The first commandment was a prohibition against idolatry. This commandment is the foundation of the other nine. Without abiding by the first, none of the others matters. Jesus makes the connection between materialism and idolatry clear: no one can serve two masters. We cannot serve God and mammon.

When reading this section of the sermon, we will typically say, “mammon is riches” and quickly move on to our next point. This is true; however, why did the scholars of King James use the term “mammon”? The scholars essentially left the word untranslated; however, mammon was the personified form of the evil deity of riches during the Middle Ages: the devil of greed and covetousness (Geller). These translators recognized that Jesus was teaching that materialism is a form of idolatry.

In what ways does this form of idolatry deteriorate our humanity? Paul explained, “But those who desire to be rich fall into temptation, into a snare, into many senseless and harmful desires that plunge people into ruin and destruction. For the love of money is a root of all kinds of evils. It is through this craving that some have wandered away from the faith and pierced themselves with many pangs” (1 Tim. 6:9-10).

As Paul describes, serving the idol of money depreciates our humanity by depreciating the image we have been made to bear in life: the image of the Creator (Gen. 1:27). This form of idolatry stems from an insatiable craving. People have allowed unrestrained desire to drive them to commit all sorts of mischievous sin to gain wealth. Remember, sin is the means through which idolatry is expressed. Sin causes decay which culminates in death. This certainly is what Paul indicated to Timothy regarding the result of the love of money.

Of course, Jesus was not teaching us that having money is sinful. Money is necessary for life. No one would dispute this. He identifies a specific form of idolatry which will keep us from fulfilling the purpose for which we have been created. He is warning us of an idol which will keep us out of the kingdom of God.

To what are we devoting our hearts? Where are we directing our love and desire? Is it God or mammon? With Jesus, it is all or nothing. Either we devote every part of our heart to God, and bring Him glory, or we devote nothing to Him. Our treasure reveals our heart.

Bearing God’s Image in a Materialistic Society

Unquestionably, we live in a materialistic society. The temptations of wealth are strong and relentless. What can we do to reflect the image of God into the world, while not being consumed by the idol of mammon?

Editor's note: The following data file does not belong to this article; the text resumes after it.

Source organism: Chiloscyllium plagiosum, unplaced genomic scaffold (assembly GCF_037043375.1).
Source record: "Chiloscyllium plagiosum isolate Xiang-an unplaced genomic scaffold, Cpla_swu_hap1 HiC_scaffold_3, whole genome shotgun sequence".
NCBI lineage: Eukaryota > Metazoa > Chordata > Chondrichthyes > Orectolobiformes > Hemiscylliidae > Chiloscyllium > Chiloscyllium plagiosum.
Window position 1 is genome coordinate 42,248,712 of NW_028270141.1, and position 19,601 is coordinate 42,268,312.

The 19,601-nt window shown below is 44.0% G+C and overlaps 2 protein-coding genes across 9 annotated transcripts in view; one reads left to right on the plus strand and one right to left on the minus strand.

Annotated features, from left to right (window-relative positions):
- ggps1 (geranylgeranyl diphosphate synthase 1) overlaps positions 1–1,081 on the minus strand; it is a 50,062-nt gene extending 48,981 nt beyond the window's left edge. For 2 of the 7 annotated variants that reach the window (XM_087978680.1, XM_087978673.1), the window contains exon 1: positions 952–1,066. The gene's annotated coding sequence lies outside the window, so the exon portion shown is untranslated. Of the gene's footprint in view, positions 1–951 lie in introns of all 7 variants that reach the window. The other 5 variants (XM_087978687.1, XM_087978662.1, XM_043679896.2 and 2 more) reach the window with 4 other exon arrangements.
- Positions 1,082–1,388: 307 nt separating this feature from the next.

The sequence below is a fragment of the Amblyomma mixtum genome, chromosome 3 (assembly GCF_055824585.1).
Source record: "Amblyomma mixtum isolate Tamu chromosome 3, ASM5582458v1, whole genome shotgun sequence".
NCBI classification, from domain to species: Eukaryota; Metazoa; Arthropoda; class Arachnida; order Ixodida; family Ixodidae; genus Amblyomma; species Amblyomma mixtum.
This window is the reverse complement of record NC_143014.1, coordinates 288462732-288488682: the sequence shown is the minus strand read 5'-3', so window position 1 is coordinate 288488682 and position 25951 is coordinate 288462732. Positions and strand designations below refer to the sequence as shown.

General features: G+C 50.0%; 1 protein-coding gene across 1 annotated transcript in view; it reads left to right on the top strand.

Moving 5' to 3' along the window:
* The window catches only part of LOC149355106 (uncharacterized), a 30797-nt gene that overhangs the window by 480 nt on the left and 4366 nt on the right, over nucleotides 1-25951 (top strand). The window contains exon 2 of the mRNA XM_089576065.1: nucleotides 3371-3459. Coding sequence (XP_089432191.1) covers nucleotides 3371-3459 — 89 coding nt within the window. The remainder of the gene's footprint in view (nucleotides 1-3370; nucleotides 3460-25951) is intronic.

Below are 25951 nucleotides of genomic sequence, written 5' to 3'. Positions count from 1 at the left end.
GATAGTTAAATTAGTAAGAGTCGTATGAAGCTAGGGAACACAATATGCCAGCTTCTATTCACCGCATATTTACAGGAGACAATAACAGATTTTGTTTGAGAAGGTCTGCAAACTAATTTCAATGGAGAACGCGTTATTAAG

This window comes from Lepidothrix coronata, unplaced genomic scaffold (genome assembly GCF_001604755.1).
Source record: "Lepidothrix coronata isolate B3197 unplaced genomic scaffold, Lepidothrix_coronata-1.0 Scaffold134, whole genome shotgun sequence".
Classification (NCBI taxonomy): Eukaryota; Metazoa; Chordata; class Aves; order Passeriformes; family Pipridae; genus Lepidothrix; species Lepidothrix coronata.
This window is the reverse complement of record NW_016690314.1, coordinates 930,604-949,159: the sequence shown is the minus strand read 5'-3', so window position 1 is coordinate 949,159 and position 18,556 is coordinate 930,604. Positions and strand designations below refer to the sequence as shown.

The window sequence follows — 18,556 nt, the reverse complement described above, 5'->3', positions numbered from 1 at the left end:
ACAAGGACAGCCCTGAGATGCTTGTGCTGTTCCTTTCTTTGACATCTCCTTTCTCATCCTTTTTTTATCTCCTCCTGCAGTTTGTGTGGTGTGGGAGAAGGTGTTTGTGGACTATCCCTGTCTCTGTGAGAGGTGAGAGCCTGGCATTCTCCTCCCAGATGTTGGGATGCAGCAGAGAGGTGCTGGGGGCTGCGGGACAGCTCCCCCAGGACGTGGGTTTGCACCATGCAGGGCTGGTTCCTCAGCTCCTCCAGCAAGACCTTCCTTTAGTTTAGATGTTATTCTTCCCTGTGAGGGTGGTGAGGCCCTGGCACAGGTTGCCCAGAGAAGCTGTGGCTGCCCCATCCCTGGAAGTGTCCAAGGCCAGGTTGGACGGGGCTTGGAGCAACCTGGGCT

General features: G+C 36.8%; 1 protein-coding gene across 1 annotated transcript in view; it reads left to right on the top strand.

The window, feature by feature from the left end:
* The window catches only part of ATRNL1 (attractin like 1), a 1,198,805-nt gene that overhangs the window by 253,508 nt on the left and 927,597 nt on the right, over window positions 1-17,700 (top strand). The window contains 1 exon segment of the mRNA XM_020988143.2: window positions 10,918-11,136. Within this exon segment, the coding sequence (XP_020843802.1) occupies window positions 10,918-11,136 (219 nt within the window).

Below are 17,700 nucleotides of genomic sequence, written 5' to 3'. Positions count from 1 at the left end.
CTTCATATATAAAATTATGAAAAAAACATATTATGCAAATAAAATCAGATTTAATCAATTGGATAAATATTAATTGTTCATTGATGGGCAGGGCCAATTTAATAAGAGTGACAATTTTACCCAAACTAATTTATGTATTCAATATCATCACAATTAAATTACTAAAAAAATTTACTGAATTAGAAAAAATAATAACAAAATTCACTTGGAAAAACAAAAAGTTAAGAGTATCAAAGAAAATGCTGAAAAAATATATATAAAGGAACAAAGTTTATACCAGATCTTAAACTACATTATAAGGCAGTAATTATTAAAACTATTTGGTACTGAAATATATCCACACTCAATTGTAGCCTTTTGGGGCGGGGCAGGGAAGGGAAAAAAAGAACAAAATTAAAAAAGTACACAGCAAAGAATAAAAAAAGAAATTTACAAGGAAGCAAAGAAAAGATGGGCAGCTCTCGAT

Live Within or Below Our Means

Our materialistic society pressures us to buy. It is a bit ironic that we are referred to as “consumers.” We consume but are never satisfied. Often, we buy what we do not need, and what we cannot afford. Debt is a major problem within our nation. Jesus expects us to be responsible stewards of our blessings. Living beyond our means is proof positive we are failing in our stewardship: proof positive we are being swallowed up by mammon.

Share and Serve

Covetousness is the height of selfishness. Citizens of the kingdom are to share what they have and help those in need. They should serve the needs of others. Worshippers of the idol of mammon are not concerned about the welfare of others. They are obsessed with themselves. If ever we plan to tear down the idol of mammon, we will have to learn to share and serve. This is what Jesus was trying to impress upon a rich young ruler (Matt. 19:16-22).

Trust God

In the battle over who we will worship, God or mammon, trust is at the heart of the struggle. In our society, we are told to trust in our wealth. Yes, money can help in many situations of life. It can soften the shock of traumatic events. However, money cannot be relied on to find and experience the blessedness of which Jesus spoke in this sermon. Only through trust in God can we know true blessedness. Paul wrote,

“As for the rich in this present age, charge them not to be haughty, nor to set their hopes on the uncertainty of riches, but on God, who richly provides us with everything to enjoy. They are to do good, to be rich in good works, to be generous and ready to share, thus storing up treasure for themselves as a good foundation for the future, so that they may take hold of that which is truly life” (1 Tim. 6:17-19).

This passage sounds like a commentary on Jesus’ sermon. To know true life, we must learn to trust in the true and living God.

Learn Contentment

Yes, contentment is a learned condition. Paul explained to the Philippians how he had learned contentment throughout his turbulent life: